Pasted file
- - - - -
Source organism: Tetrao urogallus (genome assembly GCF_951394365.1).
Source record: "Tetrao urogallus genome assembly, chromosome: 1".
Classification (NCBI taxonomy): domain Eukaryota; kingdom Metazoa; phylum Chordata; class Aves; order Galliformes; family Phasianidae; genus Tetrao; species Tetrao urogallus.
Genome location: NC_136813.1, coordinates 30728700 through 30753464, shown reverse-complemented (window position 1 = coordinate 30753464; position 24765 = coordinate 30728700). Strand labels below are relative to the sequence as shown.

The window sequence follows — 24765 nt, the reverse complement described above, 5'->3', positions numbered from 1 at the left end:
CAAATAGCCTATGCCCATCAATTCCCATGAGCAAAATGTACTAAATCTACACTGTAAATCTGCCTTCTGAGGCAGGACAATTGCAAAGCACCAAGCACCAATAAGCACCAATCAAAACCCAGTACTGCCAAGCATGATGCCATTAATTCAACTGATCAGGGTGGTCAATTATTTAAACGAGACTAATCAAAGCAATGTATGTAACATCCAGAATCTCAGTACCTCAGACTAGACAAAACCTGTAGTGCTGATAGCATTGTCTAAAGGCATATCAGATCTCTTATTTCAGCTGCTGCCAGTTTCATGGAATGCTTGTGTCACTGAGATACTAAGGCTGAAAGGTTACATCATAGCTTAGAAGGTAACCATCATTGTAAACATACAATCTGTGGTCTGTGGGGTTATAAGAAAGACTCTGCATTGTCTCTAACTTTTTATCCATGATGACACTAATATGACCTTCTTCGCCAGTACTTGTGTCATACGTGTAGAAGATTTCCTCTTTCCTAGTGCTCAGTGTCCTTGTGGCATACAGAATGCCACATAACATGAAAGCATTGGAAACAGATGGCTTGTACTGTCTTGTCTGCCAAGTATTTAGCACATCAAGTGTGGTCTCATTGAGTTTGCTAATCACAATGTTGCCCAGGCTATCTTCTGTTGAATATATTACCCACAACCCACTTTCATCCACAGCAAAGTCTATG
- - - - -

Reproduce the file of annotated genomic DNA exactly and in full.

Source organism: Tetrao urogallus (genome assembly GCF_951394365.1).
Source record: "Tetrao urogallus genome assembly, chromosome: 1".
Classification (NCBI taxonomy): domain Eukaryota; kingdom Metazoa; phylum Chordata; class Aves; order Galliformes; family Phasianidae; genus Tetrao; species Tetrao urogallus.
Genome location: NC_136813.1, coordinates 30728700 through 30753464, shown reverse-complemented (window position 1 = coordinate 30753464; position 24765 = coordinate 30728700). Strand labels below are relative to the sequence as shown.

The window sequence follows — 24765 nt, the reverse complement described above, 5'->3', positions numbered from 1 at the left end:
CAAATAGCCTATGCCCATCAATTCCCATGAGCAAAATGTACTAAATCTACACTGTAAATCTGCCTTCTGAGGCAGGACAATTGCAAAGCACCAAGCACCAATAAGCACCAATCAAAACCCAGTACTGCCAAGCATGATGCCATTAATTCAACTGATCAGGGTGGTCAATTATTTAAACGAGACTAATCAAAGCAATGTATGTAACATCCAGAATCTCAGTACCTCAGACTAGACAAAACCTGTAGTGCTGATAGCATTGTCTAAAGGCATATCAGATCTCTTATTTCAGCTGCTGCCAGTTTCATGGAATGCTTGTGTCACTGAGATACTAAGGCTGAAAGGTTACATCATAGCTTAGAAGGTAACCATCATTGTAAACATACAATCTGTGGTCTGTGGGGTTATAAGAAAGACTCTGCATTGTCTCTAACTTTTTATCCATGATGACACTAATATGACCTTCTTCGCCAGTACTTGTGTCATACGTGTAGAAGATTTCCTCTTTCCTAGTGCTCAGTGTCCTTGTGGCATACAGAATGCCACATAACATGAAAGCATTGGAAACAGATGGCTTGTACTGTCTTGTCTGCCAAGTATTTAGCACATCAAGTGTGGTCTCATTGAGTTTGCTAATCACAATGTTGCCCAGGCTATCTTCTGTTGAATATATTACCCACAACCCACTTTCATCCACAGCAAAGTCTATG